The Invasion of the McRanchions

An ascendant East End phenomenon By Lee H. Skolnick, F.A.I.A.
The humble ranch house offers a perfect base upon which to elaborate, within the considered bounds of taste, finances, and reason.

Around 30 years ago, I designed an exhibition titled “Long Island Modern” at East Hampton’s Guild Hall. Curated by Alastair Gordon, the architecture critic and historian who at the time was a columnist for The East Hampton Star, the show was a celebration of the early modernist houses built on the East End in the post-World War II period, principally in the 1950s and beyond. These houses were experimental in design but also modest and lightweight, employing conventional building technologies. They mostly featured natural wood exteriors, geometric forms, large expanses of glass, and clever but decidedly not grandiose floor plans and spaces.

The exhibition, a reminder of the distinguished heritage of these fresh and inspirational houses, was also conceived as a wake-up call in the face of the beginning of a phenomenon taking over the landscape. Droves of new homeowners and builders flocking to partake of and sell the pleasures of the East End had hit upon a product that would take off like a nostalgic rocket — the McMansion. These bloated, anachronistic edifices were purported to deliver the contextual appropriateness of the graceful, original Shingle Style houses of which the region was justifiably proud.

 The fact that most of them wound up defiling farm fields and wooded landscapes, and that their designs often demonstrated a profound lack of understanding of the basic principles of their co-opted styles, seemed woefully lost on their creators. And how bizarre that a whole swath of a population that was obsessively embracing the latest in fashion, music, technology, automotive design, and the like would choose home designs that brought to mind times redolent of petticoats, pinafores, knickers, pantaloons, and horse-drawn carriages.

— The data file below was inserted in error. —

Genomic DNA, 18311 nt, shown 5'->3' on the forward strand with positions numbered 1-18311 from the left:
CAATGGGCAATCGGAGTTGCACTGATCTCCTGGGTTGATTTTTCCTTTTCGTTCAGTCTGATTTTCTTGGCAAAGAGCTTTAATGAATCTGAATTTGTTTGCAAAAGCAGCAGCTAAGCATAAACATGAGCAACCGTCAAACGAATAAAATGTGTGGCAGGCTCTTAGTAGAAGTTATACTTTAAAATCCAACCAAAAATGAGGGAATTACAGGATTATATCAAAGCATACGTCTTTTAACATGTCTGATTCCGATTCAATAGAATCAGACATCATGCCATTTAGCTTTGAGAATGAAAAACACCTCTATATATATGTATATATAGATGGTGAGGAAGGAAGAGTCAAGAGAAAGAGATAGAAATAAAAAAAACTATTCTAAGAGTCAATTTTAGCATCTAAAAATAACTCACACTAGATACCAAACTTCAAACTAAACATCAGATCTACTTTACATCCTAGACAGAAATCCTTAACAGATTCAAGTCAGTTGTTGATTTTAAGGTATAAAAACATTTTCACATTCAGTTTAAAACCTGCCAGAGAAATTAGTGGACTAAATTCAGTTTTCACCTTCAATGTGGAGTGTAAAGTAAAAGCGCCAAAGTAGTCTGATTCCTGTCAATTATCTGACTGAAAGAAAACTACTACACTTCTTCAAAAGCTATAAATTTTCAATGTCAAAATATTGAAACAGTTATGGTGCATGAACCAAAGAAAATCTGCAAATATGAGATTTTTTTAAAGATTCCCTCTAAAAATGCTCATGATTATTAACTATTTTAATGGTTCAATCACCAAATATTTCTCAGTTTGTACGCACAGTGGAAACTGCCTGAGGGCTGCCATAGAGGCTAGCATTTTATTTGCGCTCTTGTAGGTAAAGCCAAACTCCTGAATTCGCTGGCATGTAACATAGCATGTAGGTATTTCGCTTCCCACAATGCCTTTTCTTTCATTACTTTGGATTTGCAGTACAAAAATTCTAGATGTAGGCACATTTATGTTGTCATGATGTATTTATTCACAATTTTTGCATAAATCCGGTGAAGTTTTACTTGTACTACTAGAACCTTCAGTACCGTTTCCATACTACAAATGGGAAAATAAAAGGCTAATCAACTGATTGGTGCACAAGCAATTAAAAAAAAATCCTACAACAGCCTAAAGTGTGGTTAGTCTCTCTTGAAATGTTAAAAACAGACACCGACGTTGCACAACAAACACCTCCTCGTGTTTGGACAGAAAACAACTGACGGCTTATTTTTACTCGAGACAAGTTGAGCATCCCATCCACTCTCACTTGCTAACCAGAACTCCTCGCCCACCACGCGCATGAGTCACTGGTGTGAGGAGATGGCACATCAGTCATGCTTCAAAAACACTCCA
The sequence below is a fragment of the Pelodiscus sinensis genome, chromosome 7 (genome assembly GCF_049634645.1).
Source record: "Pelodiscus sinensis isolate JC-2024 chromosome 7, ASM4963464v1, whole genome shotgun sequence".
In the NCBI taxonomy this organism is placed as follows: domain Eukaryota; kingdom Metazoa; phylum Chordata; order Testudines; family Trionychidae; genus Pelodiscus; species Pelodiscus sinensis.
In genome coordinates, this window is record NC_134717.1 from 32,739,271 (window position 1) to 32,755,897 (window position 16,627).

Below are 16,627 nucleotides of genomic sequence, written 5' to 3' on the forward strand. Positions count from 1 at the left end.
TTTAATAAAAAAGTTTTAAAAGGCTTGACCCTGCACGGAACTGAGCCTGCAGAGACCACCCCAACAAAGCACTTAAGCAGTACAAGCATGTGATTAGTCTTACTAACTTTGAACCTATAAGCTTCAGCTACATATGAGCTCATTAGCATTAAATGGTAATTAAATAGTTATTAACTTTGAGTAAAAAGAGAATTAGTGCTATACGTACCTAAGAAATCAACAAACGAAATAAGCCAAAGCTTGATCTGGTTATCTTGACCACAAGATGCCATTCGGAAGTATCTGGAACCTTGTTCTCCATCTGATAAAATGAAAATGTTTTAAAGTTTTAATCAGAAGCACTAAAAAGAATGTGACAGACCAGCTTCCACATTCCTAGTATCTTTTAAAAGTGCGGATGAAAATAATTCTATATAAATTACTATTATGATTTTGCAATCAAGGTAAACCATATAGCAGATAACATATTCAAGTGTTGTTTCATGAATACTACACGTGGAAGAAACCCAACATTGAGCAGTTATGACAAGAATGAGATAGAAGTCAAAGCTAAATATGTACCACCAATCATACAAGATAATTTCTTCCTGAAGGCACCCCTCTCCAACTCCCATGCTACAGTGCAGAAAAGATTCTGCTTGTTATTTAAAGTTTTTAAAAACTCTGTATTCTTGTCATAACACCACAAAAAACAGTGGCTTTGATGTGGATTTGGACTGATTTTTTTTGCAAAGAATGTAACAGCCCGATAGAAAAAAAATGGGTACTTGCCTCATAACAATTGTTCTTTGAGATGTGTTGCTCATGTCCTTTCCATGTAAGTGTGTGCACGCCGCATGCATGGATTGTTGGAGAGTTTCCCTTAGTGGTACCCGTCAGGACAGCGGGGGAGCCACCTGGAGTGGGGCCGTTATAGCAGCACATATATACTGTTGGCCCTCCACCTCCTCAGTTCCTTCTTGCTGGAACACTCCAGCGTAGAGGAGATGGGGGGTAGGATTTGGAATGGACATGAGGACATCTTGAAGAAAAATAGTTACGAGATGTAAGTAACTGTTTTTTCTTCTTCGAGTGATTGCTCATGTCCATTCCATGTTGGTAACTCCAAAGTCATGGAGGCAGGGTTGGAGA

Of course, we know what they were after: an icon of taste and pedigree, a trophy for a winner, proof that one had made it. Never mind that most of these houses were unoccupied most of the time, and that when they were inhabited rarely used all the space, and spaces, they contained. They stood as symbols of success and power just by sitting there, yet ironically became as repetitive and ubiquitous as fast-food restaurants, earning the McMansion epithet.

I grew up in a four-family brick box in Queens. Eight hundred square feet somehow squeezed in a living room, dining room, eat-in kitchen, foyer, two bedrooms, and a bathroom. It felt perfectly adequate. I had no trouble imagining our lives as similar to the families in the popular and beloved TV shows of the time: “Ozzie and Harriet” “Father Knows Best,” “The Donna Reed Show,” and my favorite, “Leave It to Beaver.” But those TV families lived in free-standing houses.